And again, I agree with that fact that if you take that road (of listing co-first authors), you shouldn’t change author order and all authors should include the asterisk and explanation in their CVs

      I’m not either supporting or criticizing the use of co-first authorship. That’s not the point here (which has been discussed elsewhere). The point is whether you could change author order, and I stand by my opinion. You shouldn’t.

    • 2-cents says:

      I feel that in some scenarios, “equal” contributions do not necessarily have to be based on the amount of work/time put in, but on the overall contribution to the success of the paper/project. Say a paper that began with a bioinformatics analyses by a bioinformatician, followed up with further experimentation by an experimentalist. Without the experimental validation the paper might be trashed as purely speculative, and without the bioinformatics the experimentalists might not even have been aware to work on the subject matter. So even if the bioinformatics may take 6 mths and the experiments a year (or vice versa), both are integral to the success of the paper and I feel co-authorship is justified for such cases.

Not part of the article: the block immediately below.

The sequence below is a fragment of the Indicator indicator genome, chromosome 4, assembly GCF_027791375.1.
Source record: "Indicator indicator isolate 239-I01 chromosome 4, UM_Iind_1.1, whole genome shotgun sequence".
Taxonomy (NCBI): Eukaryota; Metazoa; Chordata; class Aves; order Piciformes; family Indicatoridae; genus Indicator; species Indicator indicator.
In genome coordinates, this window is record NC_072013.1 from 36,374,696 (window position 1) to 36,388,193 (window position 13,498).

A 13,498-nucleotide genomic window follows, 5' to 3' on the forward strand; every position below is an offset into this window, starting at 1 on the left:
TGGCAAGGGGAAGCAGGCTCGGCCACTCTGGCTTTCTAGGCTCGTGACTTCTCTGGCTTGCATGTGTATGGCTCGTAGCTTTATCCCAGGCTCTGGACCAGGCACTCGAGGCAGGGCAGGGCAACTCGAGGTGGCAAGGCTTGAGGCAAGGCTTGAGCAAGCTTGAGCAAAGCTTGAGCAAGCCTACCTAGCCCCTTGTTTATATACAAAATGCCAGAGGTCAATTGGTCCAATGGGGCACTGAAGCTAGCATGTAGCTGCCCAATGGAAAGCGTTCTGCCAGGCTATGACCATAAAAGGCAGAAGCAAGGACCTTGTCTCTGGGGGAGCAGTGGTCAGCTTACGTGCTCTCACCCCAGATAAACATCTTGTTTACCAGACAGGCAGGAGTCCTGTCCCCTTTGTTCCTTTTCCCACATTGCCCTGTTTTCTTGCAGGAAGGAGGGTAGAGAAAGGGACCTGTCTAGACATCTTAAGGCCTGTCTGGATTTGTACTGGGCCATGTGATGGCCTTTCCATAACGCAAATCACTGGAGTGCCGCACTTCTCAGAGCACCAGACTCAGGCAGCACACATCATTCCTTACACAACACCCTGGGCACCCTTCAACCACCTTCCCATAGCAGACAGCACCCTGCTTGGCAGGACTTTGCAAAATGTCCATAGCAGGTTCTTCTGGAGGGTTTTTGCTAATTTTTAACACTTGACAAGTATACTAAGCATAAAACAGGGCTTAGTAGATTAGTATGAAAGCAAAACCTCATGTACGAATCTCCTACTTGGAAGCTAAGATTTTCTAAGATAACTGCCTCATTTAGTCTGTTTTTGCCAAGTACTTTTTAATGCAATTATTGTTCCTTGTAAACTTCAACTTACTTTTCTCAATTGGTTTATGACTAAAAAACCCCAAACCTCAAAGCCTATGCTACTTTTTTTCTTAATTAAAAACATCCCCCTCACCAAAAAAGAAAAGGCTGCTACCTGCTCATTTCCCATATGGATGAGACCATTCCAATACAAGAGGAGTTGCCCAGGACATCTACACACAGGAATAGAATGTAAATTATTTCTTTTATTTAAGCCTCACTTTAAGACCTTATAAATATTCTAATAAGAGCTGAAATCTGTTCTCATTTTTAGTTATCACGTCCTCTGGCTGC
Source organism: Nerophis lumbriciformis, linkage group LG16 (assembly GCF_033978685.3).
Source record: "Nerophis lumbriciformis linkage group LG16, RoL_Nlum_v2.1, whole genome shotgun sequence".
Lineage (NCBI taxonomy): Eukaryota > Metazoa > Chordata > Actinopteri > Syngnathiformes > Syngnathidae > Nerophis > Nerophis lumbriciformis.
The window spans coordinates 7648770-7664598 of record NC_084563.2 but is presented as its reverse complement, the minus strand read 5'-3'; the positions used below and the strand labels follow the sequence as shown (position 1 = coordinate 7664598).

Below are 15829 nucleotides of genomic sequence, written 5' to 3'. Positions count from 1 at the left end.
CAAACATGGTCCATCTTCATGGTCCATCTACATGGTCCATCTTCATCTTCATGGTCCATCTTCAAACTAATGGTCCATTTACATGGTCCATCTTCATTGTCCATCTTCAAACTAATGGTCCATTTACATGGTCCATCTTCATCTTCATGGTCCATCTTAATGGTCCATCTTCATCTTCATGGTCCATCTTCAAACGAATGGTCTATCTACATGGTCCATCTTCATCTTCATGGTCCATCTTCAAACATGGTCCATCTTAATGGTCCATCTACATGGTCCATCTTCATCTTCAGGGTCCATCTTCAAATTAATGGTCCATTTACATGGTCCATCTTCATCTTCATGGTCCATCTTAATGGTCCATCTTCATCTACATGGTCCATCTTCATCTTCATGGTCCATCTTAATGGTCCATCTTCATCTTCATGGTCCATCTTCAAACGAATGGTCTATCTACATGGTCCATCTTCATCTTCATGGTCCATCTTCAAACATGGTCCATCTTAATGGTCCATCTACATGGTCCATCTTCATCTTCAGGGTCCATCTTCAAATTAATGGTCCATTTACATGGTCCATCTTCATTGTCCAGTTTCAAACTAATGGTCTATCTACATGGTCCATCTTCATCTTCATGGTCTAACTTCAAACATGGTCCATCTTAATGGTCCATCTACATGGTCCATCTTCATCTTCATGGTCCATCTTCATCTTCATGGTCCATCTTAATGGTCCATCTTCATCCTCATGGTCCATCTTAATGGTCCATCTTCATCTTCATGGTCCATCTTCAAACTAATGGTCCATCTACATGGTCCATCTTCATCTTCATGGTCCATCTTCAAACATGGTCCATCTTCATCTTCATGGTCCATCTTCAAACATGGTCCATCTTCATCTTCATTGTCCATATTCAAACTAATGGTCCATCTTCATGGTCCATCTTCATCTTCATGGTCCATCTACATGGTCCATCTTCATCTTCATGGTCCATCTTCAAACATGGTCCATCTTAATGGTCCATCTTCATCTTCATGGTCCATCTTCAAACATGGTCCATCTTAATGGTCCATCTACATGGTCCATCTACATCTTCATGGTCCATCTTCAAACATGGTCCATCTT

10. A. Tasso says:

    Maybe we should adopt the economics/sociology conceptualization of authorship, which requires true intellectual contribution by all named authors. (Collecting data or revising the manuscript does not count — these people get named in Acknowledgments.) That way, anyone who is named on a paper is understood to be a co-equal. Consistent with this, there are generally no more than 2-4 authors on an economics or sociology paper (and more and your department chairperson starts asking questions). As a bonus, authorship in economics and sociology is assigned on the basis of alphabetical order.

  11. funkdoctorx says:

    Ya’ know, a simple “yes or no” would have sufficed…

    Wow, I had no idea the concept of “co-first author” was so contentious. Anyhow thank you all for the insightful comments: